When you took the necessary and advisable step to create and sign a durable power of attorney, you might have felt relieved, secure in the knowledge that you were now prepared and protected with someone to take care of you if you were to become incapacitated.
However, The New York Times explains in “Finding Out Your Power of Attorney Is Powerless” that when you take a witnessed and notarized document to a financial institution, the institution may not accept the documents. They may not honor your power of attorney and insist that the account owner or owners sign the institution’s own power of attorney form. With National Estate Planning Awareness Week fast approaching, we’ll take a look at this common estate planning frustration.
It’s not an uncommon roadblock when you or an older relative are consolidating your accounts. Local banks or other institutions often will not accept a power of attorney if it’s not completed on their own forms. In the meantime, however, you or your relative could have developed dementia or another emergency situation could have occurred.
These are not rare occurrences. Estate planning and elder law attorneys often encounter financial institutions unwilling to honor valid powers of attorney. Even when state statutes require banks or other financial institutions to accept a durable power of attorney or waive their liability when they do accept it, attorneys have seen some institutions resist.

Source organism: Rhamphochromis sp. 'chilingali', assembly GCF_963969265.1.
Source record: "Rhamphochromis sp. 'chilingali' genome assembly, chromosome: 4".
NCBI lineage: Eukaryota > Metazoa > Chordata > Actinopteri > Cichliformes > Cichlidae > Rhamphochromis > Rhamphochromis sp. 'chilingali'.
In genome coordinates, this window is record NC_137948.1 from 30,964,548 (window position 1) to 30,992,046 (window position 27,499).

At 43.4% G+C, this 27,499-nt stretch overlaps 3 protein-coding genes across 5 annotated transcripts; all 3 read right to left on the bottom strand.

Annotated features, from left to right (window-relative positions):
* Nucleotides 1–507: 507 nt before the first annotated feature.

Financial industry executives have not given any estimates of how many banks and brokerages insist on their own power of attorney forms, but claim it is uncommon. Nevertheless, many financial institutions argue that they hold important assets and need to be careful when someone is asking for access to a customer’s account. This is a valid concern. Government agencies and advocacy groups warn us about the financial exploitation of seniors, particularly those with cognitive impairment.
But these financial institutions also have other motivations. When they insist on their own forms, they are concerned about liability.
What can you do? An estate planning or elder law attorney can help with banks and brokerages honoring valid powers of attorney by going above local managers to higher-ups. You can also be proactive by asking a brokerage or bank if it requires its own durable power of attorney document and, if it does, signing before a crisis situation arises.
It may seem like double the work, but by preparing now and working with an elder law or estate planning attorney to review these forms in advance, you will be better prepared if and when you need to represent a loved one or a loved one needs to represent you using the power of attorney.
At Family Estate Planning Law Group, we have worked with our clients to do exactly this for years as part of our ongoing maintenance program. We work with our clients to ensure trust documents, powers of attorney and other such documents are accepted by clients’ financial institutions as soon as possible. We know from experience that institutions often have their own processes, forms and idiosyncrasies, and it’s often easiest to work with their existing policies.
Since we firmly believe that the most critical part of estate planning is aligning assets with the plan, verifying that alignment with the financial institutions and tracking ownership of those assets over time, we work with clients to accomplish this. For more information about our process, explore our website and contact us to schedule your consultation today!
Reference: New York Times (May 6, 2016) "Finding Out Your Power of Attorney Is Powerless"